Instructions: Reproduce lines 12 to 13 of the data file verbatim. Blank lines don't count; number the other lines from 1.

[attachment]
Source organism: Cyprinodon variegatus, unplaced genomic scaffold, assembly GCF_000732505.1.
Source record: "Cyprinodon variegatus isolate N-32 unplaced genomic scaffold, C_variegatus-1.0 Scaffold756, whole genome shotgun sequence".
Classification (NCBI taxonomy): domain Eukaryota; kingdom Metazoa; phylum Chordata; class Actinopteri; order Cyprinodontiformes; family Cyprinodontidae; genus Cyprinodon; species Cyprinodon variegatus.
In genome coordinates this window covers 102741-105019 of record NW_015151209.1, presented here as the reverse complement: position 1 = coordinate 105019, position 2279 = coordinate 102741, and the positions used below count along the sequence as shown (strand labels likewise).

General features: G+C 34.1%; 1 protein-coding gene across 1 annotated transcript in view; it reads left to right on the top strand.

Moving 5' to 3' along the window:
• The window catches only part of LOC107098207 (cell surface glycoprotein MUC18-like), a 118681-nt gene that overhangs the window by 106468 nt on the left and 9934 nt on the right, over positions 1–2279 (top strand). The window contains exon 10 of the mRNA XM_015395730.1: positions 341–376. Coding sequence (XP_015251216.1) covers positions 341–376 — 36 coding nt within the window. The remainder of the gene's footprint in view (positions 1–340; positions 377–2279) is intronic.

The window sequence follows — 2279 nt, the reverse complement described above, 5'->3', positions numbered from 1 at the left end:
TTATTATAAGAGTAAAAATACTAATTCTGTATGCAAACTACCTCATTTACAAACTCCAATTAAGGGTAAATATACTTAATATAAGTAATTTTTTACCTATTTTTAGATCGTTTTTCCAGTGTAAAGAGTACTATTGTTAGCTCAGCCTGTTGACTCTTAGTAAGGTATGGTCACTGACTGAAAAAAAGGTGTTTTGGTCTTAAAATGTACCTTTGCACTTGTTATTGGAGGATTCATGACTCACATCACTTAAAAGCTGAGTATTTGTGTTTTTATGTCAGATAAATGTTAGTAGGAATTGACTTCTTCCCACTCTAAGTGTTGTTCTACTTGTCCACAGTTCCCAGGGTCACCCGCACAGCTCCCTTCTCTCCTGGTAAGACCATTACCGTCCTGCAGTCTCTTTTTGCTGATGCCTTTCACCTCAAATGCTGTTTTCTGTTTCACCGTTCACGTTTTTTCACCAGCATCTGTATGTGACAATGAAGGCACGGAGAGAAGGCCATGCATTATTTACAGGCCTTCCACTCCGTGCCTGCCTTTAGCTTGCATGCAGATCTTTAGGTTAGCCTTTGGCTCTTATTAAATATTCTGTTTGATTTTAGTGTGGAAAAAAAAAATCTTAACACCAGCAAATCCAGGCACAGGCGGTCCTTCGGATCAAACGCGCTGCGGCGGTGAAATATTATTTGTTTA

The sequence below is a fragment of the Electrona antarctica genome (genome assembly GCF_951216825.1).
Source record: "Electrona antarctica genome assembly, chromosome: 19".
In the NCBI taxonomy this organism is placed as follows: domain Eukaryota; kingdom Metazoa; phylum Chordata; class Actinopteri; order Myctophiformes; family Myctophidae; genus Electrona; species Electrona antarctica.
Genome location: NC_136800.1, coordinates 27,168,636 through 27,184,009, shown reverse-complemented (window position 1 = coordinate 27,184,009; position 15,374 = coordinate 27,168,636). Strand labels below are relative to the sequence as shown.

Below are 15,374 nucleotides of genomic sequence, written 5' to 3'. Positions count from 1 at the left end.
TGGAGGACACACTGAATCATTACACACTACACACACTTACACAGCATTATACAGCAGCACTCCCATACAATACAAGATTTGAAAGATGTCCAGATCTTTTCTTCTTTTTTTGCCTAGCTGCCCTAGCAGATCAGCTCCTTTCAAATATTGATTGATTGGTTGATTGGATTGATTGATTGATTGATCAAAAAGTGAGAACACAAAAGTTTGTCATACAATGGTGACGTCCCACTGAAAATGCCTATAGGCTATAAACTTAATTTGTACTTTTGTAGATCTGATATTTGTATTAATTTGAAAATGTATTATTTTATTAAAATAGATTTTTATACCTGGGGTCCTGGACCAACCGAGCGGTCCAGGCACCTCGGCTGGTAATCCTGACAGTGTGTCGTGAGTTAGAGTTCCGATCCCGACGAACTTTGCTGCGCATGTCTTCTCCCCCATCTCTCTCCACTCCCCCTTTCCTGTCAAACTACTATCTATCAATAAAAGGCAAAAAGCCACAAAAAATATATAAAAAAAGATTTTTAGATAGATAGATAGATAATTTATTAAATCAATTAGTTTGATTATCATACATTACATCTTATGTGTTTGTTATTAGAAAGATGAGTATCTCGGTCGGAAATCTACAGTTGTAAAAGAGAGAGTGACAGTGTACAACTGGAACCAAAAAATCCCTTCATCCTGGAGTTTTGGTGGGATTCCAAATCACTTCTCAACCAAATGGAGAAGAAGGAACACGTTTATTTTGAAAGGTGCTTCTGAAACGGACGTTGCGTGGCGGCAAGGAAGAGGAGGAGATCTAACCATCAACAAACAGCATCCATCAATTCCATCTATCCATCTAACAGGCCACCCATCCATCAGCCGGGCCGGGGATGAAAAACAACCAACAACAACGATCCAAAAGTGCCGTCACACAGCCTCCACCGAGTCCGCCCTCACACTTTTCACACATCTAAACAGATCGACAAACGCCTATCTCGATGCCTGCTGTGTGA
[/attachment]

In the NCBI taxonomy this organism is placed as follows: domain Eukaryota; kingdom Metazoa; phylum Chordata; class Actinopteri; order Myctophiformes; family Myctophidae; genus Electrona; species Electrona antarctica.
Genome location: NC_136800.1, coordinates 27,168,636 through 27,184,009, shown reverse-complemented (window position 1 = coordinate 27,184,009; position 15,374 = coordinate 27,168,636). Strand labels below are relative to the sequence as shown.